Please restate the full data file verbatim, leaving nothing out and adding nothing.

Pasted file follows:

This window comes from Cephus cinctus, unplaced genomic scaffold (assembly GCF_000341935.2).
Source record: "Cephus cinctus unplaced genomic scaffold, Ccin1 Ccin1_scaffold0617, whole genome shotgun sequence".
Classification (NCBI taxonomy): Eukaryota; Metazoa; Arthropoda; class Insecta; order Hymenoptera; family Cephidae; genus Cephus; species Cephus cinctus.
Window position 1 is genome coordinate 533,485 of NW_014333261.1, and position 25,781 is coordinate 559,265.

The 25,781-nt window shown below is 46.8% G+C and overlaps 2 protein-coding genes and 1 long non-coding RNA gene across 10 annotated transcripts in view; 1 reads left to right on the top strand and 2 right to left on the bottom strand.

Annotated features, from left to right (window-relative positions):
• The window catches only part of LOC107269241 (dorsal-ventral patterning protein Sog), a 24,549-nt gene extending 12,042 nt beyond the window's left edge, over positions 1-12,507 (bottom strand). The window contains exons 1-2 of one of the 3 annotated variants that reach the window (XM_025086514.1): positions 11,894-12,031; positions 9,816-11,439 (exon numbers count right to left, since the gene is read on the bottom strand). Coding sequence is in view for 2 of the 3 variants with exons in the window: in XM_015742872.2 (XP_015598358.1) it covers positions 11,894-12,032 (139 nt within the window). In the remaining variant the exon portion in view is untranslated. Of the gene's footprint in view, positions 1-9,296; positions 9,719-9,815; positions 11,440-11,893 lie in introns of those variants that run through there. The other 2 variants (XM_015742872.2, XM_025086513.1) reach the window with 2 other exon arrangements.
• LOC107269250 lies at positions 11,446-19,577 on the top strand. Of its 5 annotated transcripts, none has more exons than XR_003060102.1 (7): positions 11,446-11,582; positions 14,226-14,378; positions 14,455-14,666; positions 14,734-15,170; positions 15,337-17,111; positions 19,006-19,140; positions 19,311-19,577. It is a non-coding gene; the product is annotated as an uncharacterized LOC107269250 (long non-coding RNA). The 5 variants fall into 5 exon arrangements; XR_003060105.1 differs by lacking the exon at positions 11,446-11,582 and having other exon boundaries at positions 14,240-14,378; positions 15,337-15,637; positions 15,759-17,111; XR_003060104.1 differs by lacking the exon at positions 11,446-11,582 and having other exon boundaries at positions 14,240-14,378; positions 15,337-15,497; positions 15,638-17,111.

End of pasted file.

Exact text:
This window comes from Cephus cinctus, unplaced genomic scaffold (assembly GCF_000341935.2).
Source record: "Cephus cinctus unplaced genomic scaffold, Ccin1 Ccin1_scaffold0617, whole genome shotgun sequence".
Classification (NCBI taxonomy): Eukaryota; Metazoa; Arthropoda; class Insecta; order Hymenoptera; family Cephidae; genus Cephus; species Cephus cinctus.
Window position 1 is genome coordinate 533,485 of NW_014333261.1, and position 25,781 is coordinate 559,265.

The 25,781-nt window shown below is 46.8% G+C and overlaps 2 protein-coding genes and 1 long non-coding RNA gene across 10 annotated transcripts in view; 1 reads left to right on the top strand and 2 right to left on the bottom strand.

Annotated features, from left to right (window-relative positions):
• The window catches only part of LOC107269241 (dorsal-ventral patterning protein Sog), a 24,549-nt gene extending 12,042 nt beyond the window's left edge, over positions 1-12,507 (bottom strand). The window contains exons 1-2 of one of the 3 annotated variants that reach the window (XM_025086514.1): positions 11,894-12,031; positions 9,816-11,439 (exon numbers count right to left, since the gene is read on the bottom strand). Coding sequence is in view for 2 of the 3 variants with exons in the window: in XM_015742872.2 (XP_015598358.1) it covers positions 11,894-12,032 (139 nt within the window). In the remaining variant the exon portion in view is untranslated. Of the gene's footprint in view, positions 1-9,296; positions 9,719-9,815; positions 11,440-11,893 lie in introns of those variants that run through there. The other 2 variants (XM_015742872.2, XM_025086513.1) reach the window with 2 other exon arrangements.
• LOC107269250 lies at positions 11,446-19,577 on the top strand. Of its 5 annotated transcripts, none has more exons than XR_003060102.1 (7): positions 11,446-11,582; positions 14,226-14,378; positions 14,455-14,666; positions 14,734-15,170; positions 15,337-17,111; positions 19,006-19,140; positions 19,311-19,577. It is a non-coding gene; the product is annotated as an uncharacterized LOC107269250 (long non-coding RNA). The 5 variants fall into 5 exon arrangements; XR_003060105.1 differs by lacking the exon at positions 11,446-11,582 and having other exon boundaries at positions 14,240-14,378; positions 15,337-15,637; positions 15,759-17,111; XR_003060104.1 differs by lacking the exon at positions 11,446-11,582 and having other exon boundaries at positions 14,240-14,378; positions 15,337-15,497; positions 15,638-17,111.